For Monica Simental, a college and career adviser at Nampa High School, the prospect of a “clawback” was and is a big question. Could her students be forced to pay back their Launch dollars, and what would trigger that? (Several factors can trigger a “clawback,” including poor academic performance or dropping out of college or training to take an unrelated job.)

And to further complicate matters, students and parents had to navigate not just a new state program but a famously flawed rollout of the new Free Application for Federal Student Aid. (Students don’t need to fill out a FAFSA to qualify for Launch, but if they want to augment their Launch money with aid for housing they need to complete the form.) “It was almost the perfect storm this year with FAFSA,” said Tammy Schneider, a counselor at West Ada’s Renaissance High School.

After the double whammy of the Launch rollout and the FAFSA reboot  — “I think I’ve been worried the whole time, the whole school year,” Simental said in April — she has seen both the positives and negatives of Launch. On the one hand, students pursuing a career in auto repair can use Launch to attend community college and federal aid to pay for living in a dorm. On the other hand, she struggled to help one of her students who was hoping to use Launch to pursue a four-year degree in dermatology.

“It is a big help for some students,” she said. “Unfortunately, not for all students.”

‘We had to be really honest about the uncertainty of funds’

Meanwhile, over the course of three months, another form of uncertainty swirled around Launch. For much of the 2024 session, it was unclear whether lawmakers would actually fund a program they had created in 2023.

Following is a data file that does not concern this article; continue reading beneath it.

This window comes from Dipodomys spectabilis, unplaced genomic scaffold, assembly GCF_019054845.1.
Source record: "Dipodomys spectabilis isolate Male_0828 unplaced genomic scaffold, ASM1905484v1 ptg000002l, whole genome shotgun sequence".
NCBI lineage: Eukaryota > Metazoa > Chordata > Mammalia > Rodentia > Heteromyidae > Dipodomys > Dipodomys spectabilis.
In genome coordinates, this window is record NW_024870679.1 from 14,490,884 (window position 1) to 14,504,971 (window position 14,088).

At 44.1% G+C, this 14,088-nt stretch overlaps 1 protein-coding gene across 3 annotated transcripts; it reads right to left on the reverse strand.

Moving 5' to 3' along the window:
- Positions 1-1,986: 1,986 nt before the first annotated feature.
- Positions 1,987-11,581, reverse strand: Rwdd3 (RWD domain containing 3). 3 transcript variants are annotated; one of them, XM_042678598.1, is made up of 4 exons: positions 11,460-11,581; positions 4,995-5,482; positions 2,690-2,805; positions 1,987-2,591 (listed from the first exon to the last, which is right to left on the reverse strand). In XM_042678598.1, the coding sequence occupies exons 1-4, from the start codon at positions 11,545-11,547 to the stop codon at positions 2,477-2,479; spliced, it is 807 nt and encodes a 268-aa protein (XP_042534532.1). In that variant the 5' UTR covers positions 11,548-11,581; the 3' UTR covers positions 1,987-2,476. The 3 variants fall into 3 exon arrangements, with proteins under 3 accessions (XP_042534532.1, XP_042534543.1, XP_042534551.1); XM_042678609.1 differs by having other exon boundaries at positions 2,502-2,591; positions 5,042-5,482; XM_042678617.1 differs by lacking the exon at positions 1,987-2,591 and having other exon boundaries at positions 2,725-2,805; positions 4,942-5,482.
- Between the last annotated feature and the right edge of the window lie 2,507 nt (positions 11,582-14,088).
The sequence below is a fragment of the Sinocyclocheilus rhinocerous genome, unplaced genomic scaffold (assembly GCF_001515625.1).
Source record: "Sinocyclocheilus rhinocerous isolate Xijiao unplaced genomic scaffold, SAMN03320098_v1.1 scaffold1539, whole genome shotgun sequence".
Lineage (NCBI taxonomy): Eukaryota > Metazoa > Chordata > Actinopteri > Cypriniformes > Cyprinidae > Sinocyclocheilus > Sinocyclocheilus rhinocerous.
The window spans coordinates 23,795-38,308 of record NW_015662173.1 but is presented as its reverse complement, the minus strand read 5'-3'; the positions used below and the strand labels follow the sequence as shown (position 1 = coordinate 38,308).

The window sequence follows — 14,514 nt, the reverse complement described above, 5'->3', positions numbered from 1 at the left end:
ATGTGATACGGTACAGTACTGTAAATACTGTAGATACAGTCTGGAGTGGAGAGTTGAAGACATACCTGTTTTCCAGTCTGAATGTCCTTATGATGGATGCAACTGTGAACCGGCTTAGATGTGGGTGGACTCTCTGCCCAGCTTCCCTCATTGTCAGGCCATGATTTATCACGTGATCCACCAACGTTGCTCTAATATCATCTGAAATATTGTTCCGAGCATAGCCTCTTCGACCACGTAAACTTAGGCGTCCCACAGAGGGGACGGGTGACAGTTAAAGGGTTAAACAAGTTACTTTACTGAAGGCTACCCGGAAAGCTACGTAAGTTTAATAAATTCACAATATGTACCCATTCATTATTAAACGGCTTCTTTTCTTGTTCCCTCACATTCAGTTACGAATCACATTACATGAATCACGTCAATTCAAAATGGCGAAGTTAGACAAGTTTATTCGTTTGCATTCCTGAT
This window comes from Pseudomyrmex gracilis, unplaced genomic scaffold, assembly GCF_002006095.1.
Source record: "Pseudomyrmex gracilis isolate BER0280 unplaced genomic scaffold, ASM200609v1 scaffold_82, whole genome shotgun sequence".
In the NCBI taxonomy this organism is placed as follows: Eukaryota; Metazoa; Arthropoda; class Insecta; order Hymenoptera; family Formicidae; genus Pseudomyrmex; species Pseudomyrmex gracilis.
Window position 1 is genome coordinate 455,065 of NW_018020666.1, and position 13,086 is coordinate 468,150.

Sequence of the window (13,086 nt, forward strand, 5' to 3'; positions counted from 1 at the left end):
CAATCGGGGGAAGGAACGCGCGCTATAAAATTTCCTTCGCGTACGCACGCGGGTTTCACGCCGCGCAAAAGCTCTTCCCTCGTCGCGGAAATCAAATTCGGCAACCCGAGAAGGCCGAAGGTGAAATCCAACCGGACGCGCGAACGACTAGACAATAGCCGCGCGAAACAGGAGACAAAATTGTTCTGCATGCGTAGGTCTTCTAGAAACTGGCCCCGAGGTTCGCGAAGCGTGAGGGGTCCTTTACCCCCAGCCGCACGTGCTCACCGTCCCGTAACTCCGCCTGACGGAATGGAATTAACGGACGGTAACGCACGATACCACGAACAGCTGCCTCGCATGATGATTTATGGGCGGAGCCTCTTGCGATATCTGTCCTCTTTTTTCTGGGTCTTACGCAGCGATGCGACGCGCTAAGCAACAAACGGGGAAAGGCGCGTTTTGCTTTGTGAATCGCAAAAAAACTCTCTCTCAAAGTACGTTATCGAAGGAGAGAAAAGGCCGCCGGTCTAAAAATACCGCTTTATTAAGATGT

Year Two of the Launch debate was much like Year One. Supporters said the program would help thousands of young adults chart a sustainable career path; critics said the program amounted to a handout to students and a subsidy to big business. The $70.8 million budget passed — despite the deep ideological divisions in the Legislature and despite vocal opposition from the Legislature’s most powerful Launch critic, House Speaker Mike Moyle. Without the budget bill, the 9,250 Launch awards would have perished.

“We had to be really honest about the uncertainty of funds,” said Nichole Deakins, a counselor for West Ada’s alternative high schools, Central Academy, Eagle Academy and Meridian Academy.

The council tried to be upfront with school counselors about the funding questions, Secrist said. Meanwhile, at the Statehouse, the council tried to bolster support for Launch. The ideological opponents didn’t budge, but some lawmakers felt better about the mechanics of the fledgling program.

“I think that there were folks who had some significant questions,” Secrist said. “Once they saw how we were putting the framework together … they liked the direction that we were heading with it.”

Launch is not out of political danger. The GOP’s hardline faction gained several House and Senate seats in May, which could bolster resistance to the program. In addition, two prominent Launch supporters lost in the Republican primary: Rep. Megan Blanksma, the sponsor of the original Launch bill in 2023; and House Education Committee Chairwoman Julie Yamamoto.

Secrist isn’t sure what to expect in 2025, and whether lawmakers will try to tweak the program further.

In West Ada, Peppley sees Launch as a potential solution to a problem she has wrestled with for 20 years: Idaho’s chronically low postsecondary go-on rate. In 2023, only 43% of high school graduates continued their education in the fall. Affordability remains a driving issue, and Launch is a potential solution.

“The kids are saying, ‘If my parents can’t help me, I’m not going.’”

Kevin Richert writes a weekly analysis on education policy and education politics. Look for his stories each Thursday.

Kevin Richert

Kevin Richert

Senior reporter and blogger Kevin Richert specializes in education politics and education policy. He has more than 30 years of experience in Idaho journalism. He is a frequent guest on "Idaho Reports" on Idaho Public Television and "Idaho Matters" on Boise State Public Radio. Follow Kevin on Twitter: @KevinRichert. He can be reached at [email protected]